Here is an action to do for the salmon (sample letter to send below–click on link to take action).
For the past four years, Federal Judge James Redden has required spilling water over federal dams in the Columbia Basin between April and August to aid the annual juvenile salmon migration to the Pacific Ocean. This year, in its first opportunity at “adaptive management” without court-ordered spill, the Obama administration officials are managing adaptively to benefit hydrosystem revenues at the expense of salmon.
This is the wrong decision, not supported by science, bad for jobs and the economy, and it sends another troubling signal about this administration’s direction on salmon recovery.
That is why the Obama administration and Members of Congress need to continue to hear from people across the country that they want a real and comprehensive salmon plan that recovers salmon, restores jobs, and invests in a clean energy economy.
Below is the sample letter:
Subject: Salmon-dependent communities need change they can believe in!
Dear [decision maker name automatically inserted here],
I am writing to you today to express my deep concern about two important decisions that you and others within the Obama Administration are expected to make in the next several weeks. Both decisions – one concerns crucial protections for juvenile salmon during their migration to the Pacific Ocean this spring, and the other regards the Administration appointment for the Northwest Regional Administrator of NOAA Fisheries – will affect our nation’s ability to protect and restore endangered wild salmon and steelhead in the Columbia and Snake Rivers.
Decision #1: Columbia Basin Salmon and Steelhead Need Full Spill in 2010: Despite widespread support from federal, state, and independent scientists for a full spill program this year, you are proposing to significantly curtail spill during the 2010 spring migration. In the absence of significant restoration actions, such as lower Snake River dam removal, spill remains an essential near-term tool for ensuring that young sa lmon arrive safely at the ocean to eventually return as adults several years from now.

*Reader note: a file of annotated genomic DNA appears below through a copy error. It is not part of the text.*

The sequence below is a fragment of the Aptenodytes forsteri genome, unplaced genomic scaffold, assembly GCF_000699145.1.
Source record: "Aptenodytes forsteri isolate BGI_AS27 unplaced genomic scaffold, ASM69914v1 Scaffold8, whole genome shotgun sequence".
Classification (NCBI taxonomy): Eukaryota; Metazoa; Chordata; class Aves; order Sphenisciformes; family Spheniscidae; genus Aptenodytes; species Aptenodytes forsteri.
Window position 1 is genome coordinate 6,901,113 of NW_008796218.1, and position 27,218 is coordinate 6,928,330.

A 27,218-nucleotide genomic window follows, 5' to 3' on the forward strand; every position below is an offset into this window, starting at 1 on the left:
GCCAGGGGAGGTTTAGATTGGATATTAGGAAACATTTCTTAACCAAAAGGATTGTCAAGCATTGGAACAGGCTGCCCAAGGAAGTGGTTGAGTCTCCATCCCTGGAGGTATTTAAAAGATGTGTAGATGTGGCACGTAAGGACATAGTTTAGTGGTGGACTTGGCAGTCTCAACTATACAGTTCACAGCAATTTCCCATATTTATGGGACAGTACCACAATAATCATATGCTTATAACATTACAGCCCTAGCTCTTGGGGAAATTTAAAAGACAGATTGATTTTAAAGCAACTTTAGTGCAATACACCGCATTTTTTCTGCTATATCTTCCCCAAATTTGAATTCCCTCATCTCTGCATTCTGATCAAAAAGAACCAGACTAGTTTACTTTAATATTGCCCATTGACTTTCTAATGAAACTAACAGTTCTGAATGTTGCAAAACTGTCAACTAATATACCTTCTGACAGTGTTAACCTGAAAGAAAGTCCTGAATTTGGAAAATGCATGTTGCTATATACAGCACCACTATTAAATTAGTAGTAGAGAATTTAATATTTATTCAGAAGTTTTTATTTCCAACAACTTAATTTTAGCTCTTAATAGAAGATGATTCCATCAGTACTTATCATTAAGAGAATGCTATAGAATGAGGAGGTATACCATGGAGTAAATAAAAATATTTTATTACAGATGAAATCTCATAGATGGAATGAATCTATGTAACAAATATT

Numerous scientific studies have found that the court-ordered spill since 2006 has contributed significantly to the recent higher returns of wild and hatchery salmon and steelhead to the Columbia and Snake rivers. This has in turn provided a much-needed boost for the region’s fishing communities. However, NOAA’s current spill-cutting proposal, if implemented, will send a troubling signal about how it plans to ‘adaptively manage’ federal dams and salmon recovery in the Columbia Basin. It will also unravel the progress we’ve made over the past few years, jeopardizing both salmon returns and fishing jobs at a time when the Northwest can least afford it. Cutting spring spill is a high-risk idea that simply doesn’t make scientific or economic sense.
Decision #2: Endangered Salmon Need an Honest Broker in NOAA Fisheries’ NW Office: Fifteen months after the inauguration of Pres ident Obama, I am one of millions of salmon and fishing advocates who are eager and ready for the appointment of NOAA Fisheries’ Northwest Regional Administrator. The person who fills this position will play a pivotal role in the future of wild salmon in the Columbia Basin, and as such, she or he must be a highly capable leader who is committed to relying on the best available science, and who can bring together diverse interests to find common ground and develop effective solutions to one of our nation’s most vexing natural resource challenges. Unfortunately, several of your leading candidates, have a long history of defending the failed status quo.
Imperiled salmon and steelhead and struggling fishing communities cannot afford a continuation of the status quo. Northwest businesses and communities, as well as citizens across the country, are ready to end the uncertainty and gridlock of the past two decades and move forward with a science-driven federal salmon plan that works for all stakeholders – and that leads to real salmon abundance. I urge you to appoint a Northwest regional administrator who can help us chart this path, not one that will further divide the region.
These two pending decisions are key to addressing the challenges that confront endangered salmon and affected communities in the Northwest and across the West Coast. Now is the time to make a clean break with the Bush Administration’s anti-salmon policies. I hope you will commit instead to a new approach driven by the best science, stakeholder involvement, and the goal of restoring wild salmon to healthy, fishable levels.
I urge you to withdraw NOAA’s spill reduction proposal and implement a full spill program in 2010. And please fill the NOAA Fisheries Northwest Regional Administrator position with a capable leader who will bring people together to craft a lawful, science-based plan that will restore salmon to abundance. Thank you.
Dr. Jane Lubchenco
Senator Jeff Merkley (if you live in Oregon)
Senator Jim Risch (if you live in Idaho)
Senator Maria Cantwell (if you live in Washington)
Senator Mike Crapo (if you live in Idaho)
Senator Patty Murray (if you live in Washington)
Senator Ron Wyden (if you live in Oregon)